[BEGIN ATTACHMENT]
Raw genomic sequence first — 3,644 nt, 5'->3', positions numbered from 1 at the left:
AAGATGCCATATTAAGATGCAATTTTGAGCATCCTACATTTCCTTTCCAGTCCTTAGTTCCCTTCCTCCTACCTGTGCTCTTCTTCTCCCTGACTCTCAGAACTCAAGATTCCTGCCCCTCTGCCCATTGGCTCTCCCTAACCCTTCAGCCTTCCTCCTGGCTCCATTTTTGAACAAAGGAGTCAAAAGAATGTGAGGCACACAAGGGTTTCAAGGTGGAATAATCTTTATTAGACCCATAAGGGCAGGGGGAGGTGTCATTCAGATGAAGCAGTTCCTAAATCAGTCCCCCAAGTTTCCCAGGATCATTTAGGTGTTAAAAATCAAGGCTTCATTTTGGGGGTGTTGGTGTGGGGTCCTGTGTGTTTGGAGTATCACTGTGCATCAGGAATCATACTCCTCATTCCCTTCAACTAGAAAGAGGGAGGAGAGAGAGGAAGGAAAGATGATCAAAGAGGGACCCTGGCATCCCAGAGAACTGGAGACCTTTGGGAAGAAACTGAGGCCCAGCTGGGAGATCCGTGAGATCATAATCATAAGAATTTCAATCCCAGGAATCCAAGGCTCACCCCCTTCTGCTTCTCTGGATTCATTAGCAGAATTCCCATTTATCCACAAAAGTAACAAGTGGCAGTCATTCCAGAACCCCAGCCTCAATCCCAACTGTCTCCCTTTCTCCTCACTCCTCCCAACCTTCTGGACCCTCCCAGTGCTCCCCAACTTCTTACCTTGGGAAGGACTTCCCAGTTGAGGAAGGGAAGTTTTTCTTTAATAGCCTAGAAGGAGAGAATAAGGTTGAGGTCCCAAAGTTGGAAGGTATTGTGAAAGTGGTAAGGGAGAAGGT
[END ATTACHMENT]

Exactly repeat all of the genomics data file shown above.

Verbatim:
Raw genomic sequence first — 3,644 nt, 5'->3', positions numbered from 1 at the left:
AAGATGCCATATTAAGATGCAATTTTGAGCATCCTACATTTCCTTTCCAGTCCTTAGTTCCCTTCCTCCTACCTGTGCTCTTCTTCTCCCTGACTCTCAGAACTCAAGATTCCTGCCCCTCTGCCCATTGGCTCTCCCTAACCCTTCAGCCTTCCTCCTGGCTCCATTTTTGAACAAAGGAGTCAAAAGAATGTGAGGCACACAAGGGTTTCAAGGTGGAATAATCTTTATTAGACCCATAAGGGCAGGGGGAGGTGTCATTCAGATGAAGCAGTTCCTAAATCAGTCCCCCAAGTTTCCCAGGATCATTTAGGTGTTAAAAATCAAGGCTTCATTTTGGGGGTGTTGGTGTGGGGTCCTGTGTGTTTGGAGTATCACTGTGCATCAGGAATCATACTCCTCATTCCCTTCAACTAGAAAGAGGGAGGAGAGAGAGGAAGGAAAGATGATCAAAGAGGGACCCTGGCATCCCAGAGAACTGGAGACCTTTGGGAAGAAACTGAGGCCCAGCTGGGAGATCCGTGAGATCATAATCATAAGAATTTCAATCCCAGGAATCCAAGGCTCACCCCCTTCTGCTTCTCTGGATTCATTAGCAGAATTCCCATTTATCCACAAAAGTAACAAGTGGCAGTCATTCCAGAACCCCAGCCTCAATCCCAACTGTCTCCCTTTCTCCTCACTCCTCCCAACCTTCTGGACCCTCCCAGTGCTCCCCAACTTCTTACCTTGGGAAGGACTTCCCAGTTGAGGAAGGGAAGTTTTTCTTTAATAGCCTAGAAGGAGAGAATAAGGTTGAGGTCCCAAAGTTGGAAGGTATTGTGAAAGTGGTAAGGGAGAAGGT